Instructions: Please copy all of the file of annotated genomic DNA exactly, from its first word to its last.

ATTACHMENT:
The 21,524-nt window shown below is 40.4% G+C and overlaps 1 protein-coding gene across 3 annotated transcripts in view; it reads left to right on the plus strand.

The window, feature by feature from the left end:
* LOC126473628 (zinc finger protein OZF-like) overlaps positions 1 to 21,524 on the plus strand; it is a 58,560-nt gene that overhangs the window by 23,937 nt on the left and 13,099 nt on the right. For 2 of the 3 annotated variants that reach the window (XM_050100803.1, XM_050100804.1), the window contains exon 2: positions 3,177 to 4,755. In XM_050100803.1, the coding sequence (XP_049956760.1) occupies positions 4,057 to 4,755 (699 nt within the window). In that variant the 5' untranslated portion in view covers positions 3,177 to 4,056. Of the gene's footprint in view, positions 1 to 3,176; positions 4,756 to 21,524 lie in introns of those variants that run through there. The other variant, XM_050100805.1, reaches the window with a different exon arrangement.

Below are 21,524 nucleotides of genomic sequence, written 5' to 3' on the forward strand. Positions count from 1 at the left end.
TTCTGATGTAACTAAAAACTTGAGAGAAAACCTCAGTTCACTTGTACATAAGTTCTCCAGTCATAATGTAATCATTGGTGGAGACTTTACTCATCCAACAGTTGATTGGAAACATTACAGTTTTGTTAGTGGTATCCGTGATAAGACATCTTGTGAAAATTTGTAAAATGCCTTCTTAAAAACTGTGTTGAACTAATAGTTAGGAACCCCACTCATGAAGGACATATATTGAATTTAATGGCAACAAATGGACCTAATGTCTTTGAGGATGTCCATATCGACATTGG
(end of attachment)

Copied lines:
The 21,524-nt window shown below is 40.4% G+C and overlaps 1 protein-coding gene across 3 annotated transcripts in view; it reads left to right on the plus strand.

The window, feature by feature from the left end:
* LOC126473628 (zinc finger protein OZF-like) overlaps positions 1 to 21,524 on the plus strand; it is a 58,560-nt gene that overhangs the window by 23,937 nt on the left and 13,099 nt on the right. For 2 of the 3 annotated variants that reach the window (XM_050100803.1, XM_050100804.1), the window contains exon 2: positions 3,177 to 4,755. In XM_050100803.1, the coding sequence (XP_049956760.1) occupies positions 4,057 to 4,755 (699 nt within the window). In that variant the 5' untranslated portion in view covers positions 3,177 to 4,056. Of the gene's footprint in view, positions 1 to 3,176; positions 4,756 to 21,524 lie in introns of those variants that run through there. The other variant, XM_050100805.1, reaches the window with a different exon arrangement.

Below are 21,524 nucleotides of genomic sequence, written 5' to 3' on the forward strand. Positions count from 1 at the left end.
TTCTGATGTAACTAAAAACTTGAGAGAAAACCTCAGTTCACTTGTACATAAGTTCTCCAGTCATAATGTAATCATTGGTGGAGACTTTACTCATCCAACAGTTGATTGGAAACATTACAGTTTTGTTAGTGGTATCCGTGATAAGACATCTTGTGAAAATTTGTAAAATGCCTTCTTAAAAACTGTGTTGAACTAATAGTTAGGAACCCCACTCATGAAGGACATATATTGAATTTAATGGCAACAAATGGACCTAATGTCTTTGAGGATGTCCATATCGACATTGG